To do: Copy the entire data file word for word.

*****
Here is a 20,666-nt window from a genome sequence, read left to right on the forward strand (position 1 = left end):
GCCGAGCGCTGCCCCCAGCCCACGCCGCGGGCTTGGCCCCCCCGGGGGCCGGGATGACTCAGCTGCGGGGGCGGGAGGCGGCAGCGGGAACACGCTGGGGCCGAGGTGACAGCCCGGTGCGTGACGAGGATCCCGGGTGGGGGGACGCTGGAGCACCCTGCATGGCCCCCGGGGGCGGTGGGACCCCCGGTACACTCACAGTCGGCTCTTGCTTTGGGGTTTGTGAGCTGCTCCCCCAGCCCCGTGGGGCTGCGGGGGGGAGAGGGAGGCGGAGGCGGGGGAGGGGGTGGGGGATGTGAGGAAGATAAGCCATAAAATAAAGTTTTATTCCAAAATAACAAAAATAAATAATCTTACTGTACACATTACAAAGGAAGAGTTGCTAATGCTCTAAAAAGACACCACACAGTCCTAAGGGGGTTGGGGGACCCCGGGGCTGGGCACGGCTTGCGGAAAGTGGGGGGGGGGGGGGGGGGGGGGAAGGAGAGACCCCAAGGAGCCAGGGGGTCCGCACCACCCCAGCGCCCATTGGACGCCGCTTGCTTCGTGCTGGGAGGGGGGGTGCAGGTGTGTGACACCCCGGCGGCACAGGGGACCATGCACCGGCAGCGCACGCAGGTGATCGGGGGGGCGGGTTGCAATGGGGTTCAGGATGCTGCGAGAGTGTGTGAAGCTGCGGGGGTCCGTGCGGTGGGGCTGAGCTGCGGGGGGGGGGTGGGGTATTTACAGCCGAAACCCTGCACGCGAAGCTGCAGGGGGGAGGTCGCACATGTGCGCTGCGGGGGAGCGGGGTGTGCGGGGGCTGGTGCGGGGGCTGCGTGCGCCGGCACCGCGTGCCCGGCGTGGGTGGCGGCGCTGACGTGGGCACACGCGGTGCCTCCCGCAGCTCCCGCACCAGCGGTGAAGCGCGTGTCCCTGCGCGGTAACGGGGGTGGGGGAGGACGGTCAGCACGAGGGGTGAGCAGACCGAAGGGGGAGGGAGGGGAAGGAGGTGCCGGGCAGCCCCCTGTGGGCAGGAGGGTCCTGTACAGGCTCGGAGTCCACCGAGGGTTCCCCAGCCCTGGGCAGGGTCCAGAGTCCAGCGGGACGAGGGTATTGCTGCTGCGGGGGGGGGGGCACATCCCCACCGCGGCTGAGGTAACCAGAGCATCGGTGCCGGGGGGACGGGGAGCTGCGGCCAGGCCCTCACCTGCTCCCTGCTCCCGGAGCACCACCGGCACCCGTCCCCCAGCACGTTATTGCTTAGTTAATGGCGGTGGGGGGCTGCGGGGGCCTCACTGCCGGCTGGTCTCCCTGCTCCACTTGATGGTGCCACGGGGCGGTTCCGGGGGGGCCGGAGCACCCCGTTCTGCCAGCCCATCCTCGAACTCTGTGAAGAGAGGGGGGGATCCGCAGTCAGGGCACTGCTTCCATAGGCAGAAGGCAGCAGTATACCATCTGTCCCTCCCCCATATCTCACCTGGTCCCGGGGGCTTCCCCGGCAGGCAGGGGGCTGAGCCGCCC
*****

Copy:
Here is a 20,666-nt window from a genome sequence, read left to right on the forward strand (position 1 = left end):
GCCGAGCGCTGCCCCCAGCCCACGCCGCGGGCTTGGCCCCCCCGGGGGCCGGGATGACTCAGCTGCGGGGGCGGGAGGCGGCAGCGGGAACACGCTGGGGCCGAGGTGACAGCCCGGTGCGTGACGAGGATCCCGGGTGGGGGGACGCTGGAGCACCCTGCATGGCCCCCGGGGGCGGTGGGACCCCCGGTACACTCACAGTCGGCTCTTGCTTTGGGGTTTGTGAGCTGCTCCCCCAGCCCCGTGGGGCTGCGGGGGGGAGAGGGAGGCGGAGGCGGGGGAGGGGGTGGGGGATGTGAGGAAGATAAGCCATAAAATAAAGTTTTATTCCAAAATAACAAAAATAAATAATCTTACTGTACACATTACAAAGGAAGAGTTGCTAATGCTCTAAAAAGACACCACACAGTCCTAAGGGGGTTGGGGGACCCCGGGGCTGGGCACGGCTTGCGGAAAGTGGGGGGGGGGGGGGGGGGGGGGAAGGAGAGACCCCAAGGAGCCAGGGGGTCCGCACCACCCCAGCGCCCATTGGACGCCGCTTGCTTCGTGCTGGGAGGGGGGGTGCAGGTGTGTGACACCCCGGCGGCACAGGGGACCATGCACCGGCAGCGCACGCAGGTGATCGGGGGGGCGGGTTGCAATGGGGTTCAGGATGCTGCGAGAGTGTGTGAAGCTGCGGGGGTCCGTGCGGTGGGGCTGAGCTGCGGGGGGGGGGTGGGGTATTTACAGCCGAAACCCTGCACGCGAAGCTGCAGGGGGGAGGTCGCACATGTGCGCTGCGGGGGAGCGGGGTGTGCGGGGGCTGGTGCGGGGGCTGCGTGCGCCGGCACCGCGTGCCCGGCGTGGGTGGCGGCGCTGACGTGGGCACACGCGGTGCCTCCCGCAGCTCCCGCACCAGCGGTGAAGCGCGTGTCCCTGCGCGGTAACGGGGGTGGGGGAGGACGGTCAGCACGAGGGGTGAGCAGACCGAAGGGGGAGGGAGGGGAAGGAGGTGCCGGGCAGCCCCCTGTGGGCAGGAGGGTCCTGTACAGGCTCGGAGTCCACCGAGGGTTCCCCAGCCCTGGGCAGGGTCCAGAGTCCAGCGGGACGAGGGTATTGCTGCTGCGGGGGGGGGGGCACATCCCCACCGCGGCTGAGGTAACCAGAGCATCGGTGCCGGGGGGACGGGGAGCTGCGGCCAGGCCCTCACCTGCTCCCTGCTCCCGGAGCACCACCGGCACCCGTCCCCCAGCACGTTATTGCTTAGTTAATGGCGGTGGGGGGCTGCGGGGGCCTCACTGCCGGCTGGTCTCCCTGCTCCACTTGATGGTGCCACGGGGCGGTTCCGGGGGGGCCGGAGCACCCCGTTCTGCCAGCCCATCCTCGAACTCTGTGAAGAGAGGGGGGGATCCGCAGTCAGGGCACTGCTTCCATAGGCAGAAGGCAGCAGTATACCATCTGTCCCTCCCCCATATCTCACCTGGTCCCGGGGGCTTCCCCGGCAGGCAGGGGGCTGAGCCGCCC